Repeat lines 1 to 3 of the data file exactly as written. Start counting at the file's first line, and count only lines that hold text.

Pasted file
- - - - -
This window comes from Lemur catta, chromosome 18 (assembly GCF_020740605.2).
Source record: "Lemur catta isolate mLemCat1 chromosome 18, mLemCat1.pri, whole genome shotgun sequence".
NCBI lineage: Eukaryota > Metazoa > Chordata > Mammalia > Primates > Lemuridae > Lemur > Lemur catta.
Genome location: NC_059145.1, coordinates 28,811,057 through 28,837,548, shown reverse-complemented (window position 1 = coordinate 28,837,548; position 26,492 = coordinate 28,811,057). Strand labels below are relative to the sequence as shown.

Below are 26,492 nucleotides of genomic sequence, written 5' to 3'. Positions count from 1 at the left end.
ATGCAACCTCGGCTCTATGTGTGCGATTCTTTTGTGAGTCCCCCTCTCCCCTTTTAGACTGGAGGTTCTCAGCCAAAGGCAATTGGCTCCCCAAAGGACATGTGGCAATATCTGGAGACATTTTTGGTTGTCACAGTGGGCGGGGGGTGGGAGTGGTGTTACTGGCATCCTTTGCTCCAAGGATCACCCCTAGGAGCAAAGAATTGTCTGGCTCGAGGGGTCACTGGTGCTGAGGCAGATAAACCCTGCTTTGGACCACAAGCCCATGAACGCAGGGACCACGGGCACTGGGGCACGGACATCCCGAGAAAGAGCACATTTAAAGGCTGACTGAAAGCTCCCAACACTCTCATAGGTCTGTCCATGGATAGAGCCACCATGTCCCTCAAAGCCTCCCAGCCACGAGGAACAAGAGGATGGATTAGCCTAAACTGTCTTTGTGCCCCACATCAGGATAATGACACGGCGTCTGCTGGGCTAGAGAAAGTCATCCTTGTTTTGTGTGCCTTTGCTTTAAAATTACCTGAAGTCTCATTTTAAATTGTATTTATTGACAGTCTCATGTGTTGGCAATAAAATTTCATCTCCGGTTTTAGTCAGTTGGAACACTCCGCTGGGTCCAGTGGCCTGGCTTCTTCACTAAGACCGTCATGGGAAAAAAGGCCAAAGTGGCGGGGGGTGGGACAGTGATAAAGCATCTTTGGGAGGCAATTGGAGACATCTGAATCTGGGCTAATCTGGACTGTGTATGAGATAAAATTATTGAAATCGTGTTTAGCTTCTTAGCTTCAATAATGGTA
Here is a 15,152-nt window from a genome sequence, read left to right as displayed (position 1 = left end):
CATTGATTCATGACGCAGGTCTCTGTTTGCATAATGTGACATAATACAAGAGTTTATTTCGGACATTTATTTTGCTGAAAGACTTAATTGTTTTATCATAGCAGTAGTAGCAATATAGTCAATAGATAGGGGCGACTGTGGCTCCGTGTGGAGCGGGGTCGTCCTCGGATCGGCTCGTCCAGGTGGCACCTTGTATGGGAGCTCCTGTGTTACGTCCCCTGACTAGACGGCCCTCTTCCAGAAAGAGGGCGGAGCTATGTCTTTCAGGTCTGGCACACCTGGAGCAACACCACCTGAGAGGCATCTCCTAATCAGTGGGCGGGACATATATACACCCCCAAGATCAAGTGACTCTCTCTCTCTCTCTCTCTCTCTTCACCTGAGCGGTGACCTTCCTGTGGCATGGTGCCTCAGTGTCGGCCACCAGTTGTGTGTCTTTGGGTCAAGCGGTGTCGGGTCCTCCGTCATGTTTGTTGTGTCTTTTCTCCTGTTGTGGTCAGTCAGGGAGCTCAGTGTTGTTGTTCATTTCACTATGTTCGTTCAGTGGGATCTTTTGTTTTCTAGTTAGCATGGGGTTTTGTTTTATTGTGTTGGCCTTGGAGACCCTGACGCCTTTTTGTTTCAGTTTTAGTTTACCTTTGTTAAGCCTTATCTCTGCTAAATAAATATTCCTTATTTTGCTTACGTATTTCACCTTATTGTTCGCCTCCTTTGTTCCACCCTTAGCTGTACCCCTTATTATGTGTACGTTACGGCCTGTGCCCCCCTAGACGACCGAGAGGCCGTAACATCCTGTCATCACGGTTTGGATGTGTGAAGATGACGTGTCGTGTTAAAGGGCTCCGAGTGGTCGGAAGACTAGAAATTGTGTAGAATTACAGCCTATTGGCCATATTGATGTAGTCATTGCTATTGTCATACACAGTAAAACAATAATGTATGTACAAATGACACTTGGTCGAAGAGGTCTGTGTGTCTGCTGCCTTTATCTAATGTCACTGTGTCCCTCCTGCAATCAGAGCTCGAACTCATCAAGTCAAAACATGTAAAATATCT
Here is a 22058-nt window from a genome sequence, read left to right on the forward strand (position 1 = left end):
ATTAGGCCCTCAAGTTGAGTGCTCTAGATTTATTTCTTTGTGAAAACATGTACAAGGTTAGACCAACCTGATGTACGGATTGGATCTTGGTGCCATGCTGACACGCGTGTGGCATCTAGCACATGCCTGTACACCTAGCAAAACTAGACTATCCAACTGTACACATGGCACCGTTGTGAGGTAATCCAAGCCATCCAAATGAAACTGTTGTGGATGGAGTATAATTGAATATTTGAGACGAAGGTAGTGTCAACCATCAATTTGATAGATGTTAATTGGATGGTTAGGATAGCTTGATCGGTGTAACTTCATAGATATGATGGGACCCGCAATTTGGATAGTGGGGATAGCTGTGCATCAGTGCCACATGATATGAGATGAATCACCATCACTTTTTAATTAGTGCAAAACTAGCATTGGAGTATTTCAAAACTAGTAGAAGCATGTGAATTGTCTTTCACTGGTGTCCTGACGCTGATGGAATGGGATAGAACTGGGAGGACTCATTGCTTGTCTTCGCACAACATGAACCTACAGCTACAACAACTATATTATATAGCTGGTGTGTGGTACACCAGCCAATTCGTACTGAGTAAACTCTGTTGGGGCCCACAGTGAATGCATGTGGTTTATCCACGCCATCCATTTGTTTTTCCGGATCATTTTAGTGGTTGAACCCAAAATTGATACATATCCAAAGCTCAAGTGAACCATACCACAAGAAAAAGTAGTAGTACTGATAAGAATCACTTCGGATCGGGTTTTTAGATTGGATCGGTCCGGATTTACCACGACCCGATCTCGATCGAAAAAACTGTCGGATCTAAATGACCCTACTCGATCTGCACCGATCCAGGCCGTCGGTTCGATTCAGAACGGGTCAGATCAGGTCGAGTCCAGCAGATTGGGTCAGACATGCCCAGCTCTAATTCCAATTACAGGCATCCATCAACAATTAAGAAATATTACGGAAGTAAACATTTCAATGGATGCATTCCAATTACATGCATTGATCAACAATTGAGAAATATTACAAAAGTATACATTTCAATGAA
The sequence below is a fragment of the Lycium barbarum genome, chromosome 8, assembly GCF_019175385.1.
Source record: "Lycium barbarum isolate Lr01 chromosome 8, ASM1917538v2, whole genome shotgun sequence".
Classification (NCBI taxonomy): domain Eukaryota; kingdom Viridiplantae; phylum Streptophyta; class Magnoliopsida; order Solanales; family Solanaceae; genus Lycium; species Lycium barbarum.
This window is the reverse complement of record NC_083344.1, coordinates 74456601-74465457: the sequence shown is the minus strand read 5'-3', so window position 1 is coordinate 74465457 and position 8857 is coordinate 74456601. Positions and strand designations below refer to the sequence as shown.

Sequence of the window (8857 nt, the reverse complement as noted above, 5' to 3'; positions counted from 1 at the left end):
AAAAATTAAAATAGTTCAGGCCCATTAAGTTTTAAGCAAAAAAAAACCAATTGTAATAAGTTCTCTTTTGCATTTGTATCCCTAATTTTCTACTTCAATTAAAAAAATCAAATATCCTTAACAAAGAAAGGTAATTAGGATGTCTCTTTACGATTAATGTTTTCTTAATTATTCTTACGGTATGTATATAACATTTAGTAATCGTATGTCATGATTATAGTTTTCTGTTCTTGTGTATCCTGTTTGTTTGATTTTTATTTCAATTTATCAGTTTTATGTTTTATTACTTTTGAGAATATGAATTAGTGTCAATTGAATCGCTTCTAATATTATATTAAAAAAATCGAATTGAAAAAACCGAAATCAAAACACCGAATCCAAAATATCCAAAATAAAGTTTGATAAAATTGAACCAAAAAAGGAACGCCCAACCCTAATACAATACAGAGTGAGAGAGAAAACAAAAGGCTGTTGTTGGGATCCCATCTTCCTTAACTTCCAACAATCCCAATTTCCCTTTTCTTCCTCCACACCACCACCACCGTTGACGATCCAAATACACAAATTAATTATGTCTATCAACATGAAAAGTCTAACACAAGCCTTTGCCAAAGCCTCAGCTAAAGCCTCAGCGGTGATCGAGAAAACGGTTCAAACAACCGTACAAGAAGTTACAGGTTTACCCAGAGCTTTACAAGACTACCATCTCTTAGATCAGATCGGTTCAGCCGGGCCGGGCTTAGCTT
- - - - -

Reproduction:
This window comes from Lemur catta, chromosome 18 (assembly GCF_020740605.2).
Source record: "Lemur catta isolate mLemCat1 chromosome 18, mLemCat1.pri, whole genome shotgun sequence".
NCBI lineage: Eukaryota > Metazoa > Chordata > Mammalia > Primates > Lemuridae > Lemur > Lemur catta.